Fleming, Candace. Amelia Lost: The Life and Disappearance of Amelia Earhart. Schwartz & Wade. Biography. Gr. 5-8. 118p. An intriguing look at the famous aviatrix and the mystery surrounding her final flight. The narrative alternates between chapters about the fatal day her plane went missing in 1937 and chapters detailing her childhood and eventual rise to celebrity status. Handwritten notes, period photos, maps, and sidebars about the early 1900’s, make this an appealing, dramatic read.

Frost, Helen. Hidden. Farrar Straus Giroux. Poetic narrative. Gr. 4-8. 147p. Darra’s father steals a van with 8-year-old Wren hiding under a blanket in the backseat. Wren escapes and Darra’s father goes to prison. Six years later the two meet unexpectedly at summer camp. A suspenseful, thought-provoking novel written in free verse.

Gantos, Jack. Dead End in Norvelt. Farrar Straus Giroux. Humorous fiction. Gr. 5-8. 341p. This year’s Newbery Medal winner is a rollicking story about a 12-year-old Pennsylvania boy facing the summer of 1962 “grounded for life.” His mother relents and allows him out of the house to help an elderly woman type obituaries for the local newspaper. Hells Angels, molten wax, numerous nosebleeds, and suspicious deaths are all part of this unique tale.

Greenwald, Tom. Charlie Joe Jackson’s Guide to Not Reading. Roaring Brook Press. Humorous fiction. Gr. 4-6. 220p. Good read aloud. Sixth grade narrator Charlie Joe proudly boasts that he has never read a book cover-to-cover. Instead he’s been bribing a friend (ice cream for book summaries) for years. When his source decides he’s had enough, Charlie is hard-pressed to finish an end-of-the-year research assignment.

Gutman, Dan. Mission Unstoppable (The Genius Files). Harper. Adventure/survival fiction. Gr. 4-6. 293p. Twins, 12-year-old Coke and Pepsi, are on a treacherous 3000-mile cross-country journey dodging potential assassins with bowler hats. Their unsuspecting parents, traveling with them in an RV, are oblivious to the danger the kids are fending off. They visit quirky, but real tourist attractions (e.g. a giant ball of twine, PEZ and yo-yo museums) and find coded messages that readers can decipher.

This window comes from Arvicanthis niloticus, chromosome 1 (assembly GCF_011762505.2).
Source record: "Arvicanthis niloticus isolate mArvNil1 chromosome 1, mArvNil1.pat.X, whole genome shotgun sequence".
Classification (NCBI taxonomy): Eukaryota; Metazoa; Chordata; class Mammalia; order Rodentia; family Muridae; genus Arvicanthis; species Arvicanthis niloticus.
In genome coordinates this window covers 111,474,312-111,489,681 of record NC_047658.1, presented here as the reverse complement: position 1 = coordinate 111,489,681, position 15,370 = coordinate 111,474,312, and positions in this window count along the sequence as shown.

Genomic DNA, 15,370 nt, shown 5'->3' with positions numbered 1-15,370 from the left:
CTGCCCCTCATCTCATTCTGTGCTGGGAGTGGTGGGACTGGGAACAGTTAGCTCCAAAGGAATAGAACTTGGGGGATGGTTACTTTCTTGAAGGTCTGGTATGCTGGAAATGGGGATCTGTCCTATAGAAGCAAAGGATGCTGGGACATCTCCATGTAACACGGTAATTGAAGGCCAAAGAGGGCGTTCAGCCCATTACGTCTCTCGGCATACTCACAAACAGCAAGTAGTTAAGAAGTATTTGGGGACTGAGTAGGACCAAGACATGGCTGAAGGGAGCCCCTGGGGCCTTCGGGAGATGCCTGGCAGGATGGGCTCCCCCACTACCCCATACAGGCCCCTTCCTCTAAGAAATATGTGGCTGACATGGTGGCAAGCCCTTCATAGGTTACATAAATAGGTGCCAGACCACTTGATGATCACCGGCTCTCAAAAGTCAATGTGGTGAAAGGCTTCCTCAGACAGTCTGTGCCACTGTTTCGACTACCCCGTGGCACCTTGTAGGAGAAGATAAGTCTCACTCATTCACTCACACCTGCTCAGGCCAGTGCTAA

Hannigan, Katherine. True (--sort of). Greenwillow Books. Realistic fiction. Gr. 4-6. 360p. Impulsive, feisty, always-in-trouble Delly befriends an odd, mysterious, new classmate who never speaks. Delly invents her own words like “hideawaysis” and “mysturiosity.” When she reaches out to the newcomer both girls benefit. An emotional story with unique characters.

Hartley, A. J. (Andrew James). Darwen Arkwright and the Peregrine Pact. Razorbill. Fantasy. Gr. 4-8. 438p. When his parents are killed in an auto accident, Darwen moves from England to Atlanta where he meets a shopkeeper who gives him a mirror. His classmates are ready to bully the new sixth-grader and the mirror turns out to be a portal into another, frightening world full of scrobblers, gnashers and flittercakes who want something only human children have. An intriguing, imaginative fantasy.

Hilmo, Tess. With a Name Like Love. Margaret Ferguson Books/Farrar Straus Giroux. Mystery. Gr. 4-8. 249p. Good read aloud. Olivene Love, age 13, expects to be in Binder, Arkansas, for three days because that’s as long as her father, an itinerant preacher, usually stays anywhere. Instead she meets Jimmy Koppel, whose mother is in jail for murdering his father and Jimmy swears she’s innocent. Olivene convinces her family to stick around to investigate. A debut novel about injustice and love.